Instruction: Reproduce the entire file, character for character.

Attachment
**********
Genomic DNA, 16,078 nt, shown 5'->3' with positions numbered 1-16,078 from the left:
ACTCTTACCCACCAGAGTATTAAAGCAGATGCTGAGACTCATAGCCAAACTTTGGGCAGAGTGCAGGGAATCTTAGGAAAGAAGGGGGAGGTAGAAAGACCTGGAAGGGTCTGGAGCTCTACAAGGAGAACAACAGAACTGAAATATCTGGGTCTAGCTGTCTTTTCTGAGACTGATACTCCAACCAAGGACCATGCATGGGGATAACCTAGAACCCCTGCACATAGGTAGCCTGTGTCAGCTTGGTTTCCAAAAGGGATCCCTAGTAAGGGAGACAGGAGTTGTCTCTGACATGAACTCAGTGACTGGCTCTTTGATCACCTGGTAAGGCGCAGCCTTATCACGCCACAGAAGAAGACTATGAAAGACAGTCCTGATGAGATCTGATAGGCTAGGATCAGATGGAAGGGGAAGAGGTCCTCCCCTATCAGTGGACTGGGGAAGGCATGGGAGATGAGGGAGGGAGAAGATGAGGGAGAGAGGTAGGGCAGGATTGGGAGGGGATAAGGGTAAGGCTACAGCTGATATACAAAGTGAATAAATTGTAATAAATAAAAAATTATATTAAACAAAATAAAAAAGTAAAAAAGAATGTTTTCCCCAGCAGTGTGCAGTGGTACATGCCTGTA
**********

Genomic DNA, 16,078 nt, shown 5'->3' with positions numbered 1-16,078 from the left:
ACTCTTACCCACCAGAGTATTAAAGCAGATGCTGAGACTCATAGCCAAACTTTGGGCAGAGTGCAGGGAATCTTAGGAAAGAAGGGGGAGGTAGAAAGACCTGGAAGGGTCTGGAGCTCTACAAGGAGAACAACAGAACTGAAATATCTGGGTCTAGCTGTCTTTTCTGAGACTGATACTCCAACCAAGGACCATGCATGGGGATAACCTAGAACCCCTGCACATAGGTAGCCTGTGTCAGCTTGGTTTCCAAAAGGGATCCCTAGTAAGGGAGACAGGAGTTGTCTCTGACATGAACTCAGTGACTGGCTCTTTGATCACCTGGTAAGGCGCAGCCTTATCACGCCACAGAAGAAGACTATGAAAGACAGTCCTGATGAGATCTGATAGGCTAGGATCAGATGGAAGGGGAAGAGGTCCTCCCCTATCAGTGGACTGGGGAAGGCATGGGAGATGAGGGAGGGAGAAGATGAGGGAGAGAGGTAGGGCAGGATTGGGAGGGGATAAGGGTAAGGCTACAGCTGATATACAAAGTGAATAAATTGTAATAAATAAAAAATTATATTAAACAAAATAAAAAAGTAAAAAAGAATGTTTTCCCCAGCAGTGTGCAGTGGTACATGCCTGTA